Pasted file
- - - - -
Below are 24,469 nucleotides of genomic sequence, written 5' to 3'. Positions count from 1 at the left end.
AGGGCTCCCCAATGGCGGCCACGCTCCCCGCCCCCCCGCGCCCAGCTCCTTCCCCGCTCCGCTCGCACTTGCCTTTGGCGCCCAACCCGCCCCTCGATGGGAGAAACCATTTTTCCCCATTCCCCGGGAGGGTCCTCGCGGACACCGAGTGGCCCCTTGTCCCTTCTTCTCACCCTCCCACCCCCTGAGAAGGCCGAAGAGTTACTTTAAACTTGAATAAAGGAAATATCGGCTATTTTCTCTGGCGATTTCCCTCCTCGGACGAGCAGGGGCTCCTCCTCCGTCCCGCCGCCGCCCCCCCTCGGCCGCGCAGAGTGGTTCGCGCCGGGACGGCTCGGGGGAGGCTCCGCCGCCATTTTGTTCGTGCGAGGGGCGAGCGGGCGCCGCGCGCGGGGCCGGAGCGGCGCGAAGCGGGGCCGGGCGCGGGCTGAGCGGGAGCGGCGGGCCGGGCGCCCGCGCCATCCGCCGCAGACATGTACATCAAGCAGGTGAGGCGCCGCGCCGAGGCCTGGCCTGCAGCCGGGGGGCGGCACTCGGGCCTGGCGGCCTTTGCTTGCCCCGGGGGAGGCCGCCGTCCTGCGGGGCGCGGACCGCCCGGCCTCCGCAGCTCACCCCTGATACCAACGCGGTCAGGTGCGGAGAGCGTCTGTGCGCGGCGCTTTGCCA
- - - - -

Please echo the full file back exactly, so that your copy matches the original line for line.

Below are 24,469 nucleotides of genomic sequence, written 5' to 3'. Positions count from 1 at the left end.
AGGGCTCCCCAATGGCGGCCACGCTCCCCGCCCCCCCGCGCCCAGCTCCTTCCCCGCTCCGCTCGCACTTGCCTTTGGCGCCCAACCCGCCCCTCGATGGGAGAAACCATTTTTCCCCATTCCCCGGGAGGGTCCTCGCGGACACCGAGTGGCCCCTTGTCCCTTCTTCTCACCCTCCCACCCCCTGAGAAGGCCGAAGAGTTACTTTAAACTTGAATAAAGGAAATATCGGCTATTTTCTCTGGCGATTTCCCTCCTCGGACGAGCAGGGGCTCCTCCTCCGTCCCGCCGCCGCCCCCCCTCGGCCGCGCAGAGTGGTTCGCGCCGGGACGGCTCGGGGGAGGCTCCGCCGCCATTTTGTTCGTGCGAGGGGCGAGCGGGCGCCGCGCGCGGGGCCGGAGCGGCGCGAAGCGGGGCCGGGCGCGGGCTGAGCGGGAGCGGCGGGCCGGGCGCCCGCGCCATCCGCCGCAGACATGTACATCAAGCAGGTGAGGCGCCGCGCCGAGGCCTGGCCTGCAGCCGGGGGGCGGCACTCGGGCCTGGCGGCCTTTGCTTGCCCCGGGGGAGGCCGCCGTCCTGCGGGGCGCGGACCGCCCGGCCTCCGCAGCTCACCCCTGATACCAACGCGGTCAGGTGCGGAGAGCGTCTGTGCGCGGCGCTTTGCCA